Microlaena stipoides (meadow rice grass, meadow ricegrass)
- Summary of Invasiveness
- Taxonomic Tree
- Notes on Taxonomy and Nomenclature
- Plant Type
- Distribution Table
- History of Introduction and Spread
- Risk of Introduction
- Habitat List
- Hosts/Species Affected
- Biology and Ecology
- Latitude/Altitude Ranges
- Air Temperature
- Rainfall Regime
- Soil Tolerances
- Means of Movement and Dispersal
- Pathway Causes
- Plant Trade
- Impact Summary
- Economic Impact
- Environmental Impact
- Threatened Species
- Risk and Impact Factors
- Uses List
- Detection and Inspection
- Prevention and Control
- Gaps in Knowledge/Research Needs
- Distribution Maps
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PicturesTop of page
IdentityTop of page
Preferred Scientific Name
- Microlaena stipoides (Labill.) R.Br. (1810)
Preferred Common Name
- meadow rice grass, meadow ricegrass
Other Scientific Names
- Ehrharta stipoides Labill. (1805)
- Microlaena micranthera Ohwi
- Microlaena stipoides var. breviseta
- Microlaena stipoides var. micrantha Domin
International Common Names
- English: meadow rice grass; meadow ricegrass; slender rice grass
- French: faux-stipe; microléne
Local Common Names
- Australia: weeping grass
- New Zealand: paatiitii; patiti
- UK: weeping rice grass
- USA/Hawaii: pu'u-lehua
Summary of InvasivenessTop of page
M. stipoides is a perennial grass native to Australia, New Zealand, Papau New Guinea, Indonesia and the Philippines, where it is used for fodder and as both a pasture and turf grass. It has been introduced into Hawaii and Réunion and has been reported as invasive on both (PIER, 2010). It is naturalized in Chile and is present with few occurrences in the UK and South Africa.
Taxonomic TreeTop of page
- Domain: Eukaryota
- Kingdom: Plantae
- Phylum: Spermatophyta
- Subphylum: Angiospermae
- Class: Monocotyledonae
- Order: Cyperales
- Family: Poaceae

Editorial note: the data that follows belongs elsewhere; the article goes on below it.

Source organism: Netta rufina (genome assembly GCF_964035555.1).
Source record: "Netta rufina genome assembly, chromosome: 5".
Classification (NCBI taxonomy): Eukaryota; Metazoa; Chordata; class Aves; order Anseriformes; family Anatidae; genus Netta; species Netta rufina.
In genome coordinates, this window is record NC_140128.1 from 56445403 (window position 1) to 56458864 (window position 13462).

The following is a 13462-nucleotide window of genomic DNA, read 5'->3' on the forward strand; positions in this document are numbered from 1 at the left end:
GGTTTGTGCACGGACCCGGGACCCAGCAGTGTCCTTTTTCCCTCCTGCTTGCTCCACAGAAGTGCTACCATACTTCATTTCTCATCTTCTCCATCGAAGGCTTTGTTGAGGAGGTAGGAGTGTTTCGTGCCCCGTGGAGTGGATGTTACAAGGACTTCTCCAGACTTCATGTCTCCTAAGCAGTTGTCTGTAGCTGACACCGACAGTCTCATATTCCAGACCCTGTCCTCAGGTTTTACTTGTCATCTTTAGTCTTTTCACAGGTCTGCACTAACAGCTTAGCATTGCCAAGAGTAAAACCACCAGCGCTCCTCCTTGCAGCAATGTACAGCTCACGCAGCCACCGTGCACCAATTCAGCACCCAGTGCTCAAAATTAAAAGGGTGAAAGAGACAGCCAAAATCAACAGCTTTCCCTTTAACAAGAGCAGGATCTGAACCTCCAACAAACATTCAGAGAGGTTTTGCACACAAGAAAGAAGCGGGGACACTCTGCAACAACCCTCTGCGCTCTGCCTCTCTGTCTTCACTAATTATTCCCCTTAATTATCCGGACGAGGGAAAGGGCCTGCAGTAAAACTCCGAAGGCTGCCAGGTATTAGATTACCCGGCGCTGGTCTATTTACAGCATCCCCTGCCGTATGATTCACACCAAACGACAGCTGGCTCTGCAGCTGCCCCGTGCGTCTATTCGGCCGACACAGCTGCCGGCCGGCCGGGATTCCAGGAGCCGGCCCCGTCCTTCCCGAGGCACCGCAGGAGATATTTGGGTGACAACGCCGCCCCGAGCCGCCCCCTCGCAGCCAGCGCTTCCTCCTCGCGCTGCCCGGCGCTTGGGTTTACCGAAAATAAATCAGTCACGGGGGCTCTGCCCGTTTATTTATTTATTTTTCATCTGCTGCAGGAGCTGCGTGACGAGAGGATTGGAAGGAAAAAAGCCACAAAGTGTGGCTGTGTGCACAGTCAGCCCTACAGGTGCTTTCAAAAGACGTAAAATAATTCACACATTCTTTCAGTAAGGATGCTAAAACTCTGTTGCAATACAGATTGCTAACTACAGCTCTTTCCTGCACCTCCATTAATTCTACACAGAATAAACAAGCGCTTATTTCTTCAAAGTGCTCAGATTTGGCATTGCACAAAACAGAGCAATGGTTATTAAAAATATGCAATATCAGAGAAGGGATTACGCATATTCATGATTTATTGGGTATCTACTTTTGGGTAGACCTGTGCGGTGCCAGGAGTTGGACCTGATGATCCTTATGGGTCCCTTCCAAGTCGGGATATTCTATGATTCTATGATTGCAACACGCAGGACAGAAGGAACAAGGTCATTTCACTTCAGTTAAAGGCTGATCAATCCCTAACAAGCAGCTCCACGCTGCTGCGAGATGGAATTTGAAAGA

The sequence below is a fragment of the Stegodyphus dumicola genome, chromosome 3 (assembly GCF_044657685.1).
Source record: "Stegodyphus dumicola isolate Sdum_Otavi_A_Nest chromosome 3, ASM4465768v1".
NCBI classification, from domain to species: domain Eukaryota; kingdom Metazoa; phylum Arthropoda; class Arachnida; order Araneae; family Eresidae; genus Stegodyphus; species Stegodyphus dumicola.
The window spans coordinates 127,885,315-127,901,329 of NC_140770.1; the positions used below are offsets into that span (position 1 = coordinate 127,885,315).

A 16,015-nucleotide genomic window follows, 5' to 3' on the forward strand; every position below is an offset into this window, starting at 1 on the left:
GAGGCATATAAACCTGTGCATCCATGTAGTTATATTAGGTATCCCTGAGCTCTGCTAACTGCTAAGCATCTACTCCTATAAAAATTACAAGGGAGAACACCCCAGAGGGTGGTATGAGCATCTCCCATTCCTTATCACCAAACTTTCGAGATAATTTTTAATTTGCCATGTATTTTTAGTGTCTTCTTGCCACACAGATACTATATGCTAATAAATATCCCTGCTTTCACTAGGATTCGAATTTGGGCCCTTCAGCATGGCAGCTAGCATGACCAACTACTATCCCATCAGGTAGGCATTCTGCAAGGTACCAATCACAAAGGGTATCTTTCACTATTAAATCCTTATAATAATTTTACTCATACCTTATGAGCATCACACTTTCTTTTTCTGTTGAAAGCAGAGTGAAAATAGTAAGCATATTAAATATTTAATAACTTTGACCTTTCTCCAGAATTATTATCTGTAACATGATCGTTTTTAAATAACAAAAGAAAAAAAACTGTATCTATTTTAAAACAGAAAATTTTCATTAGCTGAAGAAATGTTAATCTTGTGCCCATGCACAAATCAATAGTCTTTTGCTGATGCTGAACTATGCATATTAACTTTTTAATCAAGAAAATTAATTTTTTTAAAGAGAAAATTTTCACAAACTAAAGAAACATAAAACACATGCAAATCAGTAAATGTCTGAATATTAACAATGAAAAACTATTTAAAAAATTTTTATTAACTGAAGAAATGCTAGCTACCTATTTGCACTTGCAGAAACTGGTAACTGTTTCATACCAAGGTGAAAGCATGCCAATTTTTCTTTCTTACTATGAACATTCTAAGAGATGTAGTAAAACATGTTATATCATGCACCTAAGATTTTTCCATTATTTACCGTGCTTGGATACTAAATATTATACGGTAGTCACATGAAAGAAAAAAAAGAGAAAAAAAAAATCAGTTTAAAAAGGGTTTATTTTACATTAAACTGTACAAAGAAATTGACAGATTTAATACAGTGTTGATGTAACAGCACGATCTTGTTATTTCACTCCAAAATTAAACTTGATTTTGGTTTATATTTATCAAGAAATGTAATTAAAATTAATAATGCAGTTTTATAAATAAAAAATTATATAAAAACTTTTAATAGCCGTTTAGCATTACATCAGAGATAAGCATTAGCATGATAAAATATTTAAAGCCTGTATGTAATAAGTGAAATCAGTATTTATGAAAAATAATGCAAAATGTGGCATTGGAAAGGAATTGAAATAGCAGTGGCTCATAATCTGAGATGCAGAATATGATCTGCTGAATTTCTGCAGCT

- Genus: Microlaena
- Species: Microlaena stipoides
Notes on Taxonomy and NomenclatureTop of page
The taxonomic placement of M. stipoides in Microlaena rather than Ehrharta is a recurring topic in the literature. Edgar and Connor (2010) separated the tribe Ehrharteae into the two genera on the basis of extravaginal branching and 2-4 stamens per flower in Microlaena, as opposed to the intravaginal branching and 6 stamens per flower in Ehrharta.
Martin (2004) commented that the generic name Microlaena is strongly defended by Australasian agrostologists (e.g. Wheeler et al., 2008; Edgar and Connor, 2010), but that many European and American authors treat it as part of the genus Ehrharta, so that information on the species in question can also be found under the name Ehrharta stipoides Labill., including in Kew’s The Plant List (2010) and Clayton and Renvoize (1986). M. stipoides is also preferred by New Zealand botanists (Edgar and Connor, 2010; NZPCN, 2012).
The Australian Plant Name Index (APNI, 2012) has a comprehensive account of the species’ taxonomy.
The Kew database reports that Microlaena micranthera Ohwi, collected in Java, is a synonym for Ehrharta stipoides Labill.
M.stipoides var. micrantha Domin has been placed in synonymy with Ehrharta stipoides Labill. (IPNI, 2005; The Plant List, 2010).
M.stipoides subsp. tuberosus, which is said to flower from spring to autumn, is recognised by Florabank (2012); however, this taxon cannot be found in other references such as the APNI (2011) and its validity is unknown.
In Australia, ‘different forms…that vary in height’ have been recognised (Native Seeds Pty Ltd., 2012). Two are recognised formally as varieties, differentiated by the length of the awns (Sharp and Simon, 2002): M. stipoides var. breviseta was described by Vickery (1975), with a limited distribution in southern New South Wales, whereas var. stipoides is widespread and occurs over a range of habitats. Variability in the forms of Microlaena plants have been related to changes in its growing environment (Burbidge, 1984; Waters et al., 2000; Florabank, 2012).
Three varieties – ‘Shannon’, ‘Griffin’ and ‘Wakefield’ – have been bred by the University of New England (New South Wales Department of Primary Industries, 2012).
Bennett and Mitchell (2012) reported two other varieties. ‘LIG 183’ (public variety) was selected by LIGULE program from a grass population that originated in the wheat-sheep zone near the border of New South Wales and Victoria and has considerable heat and drought tolerance. It is a relatively large plant, which produces considerable dry matter of high grazing quality. ‘LIG 704’ (public variety) was developed in the LIGULE program from a grass population that originated in the medium rainfall zone where grazing is the principal activity. It is an upright plant with medium textured leaves and is highly tolerant of acid soil conditions.
DescriptionTop of page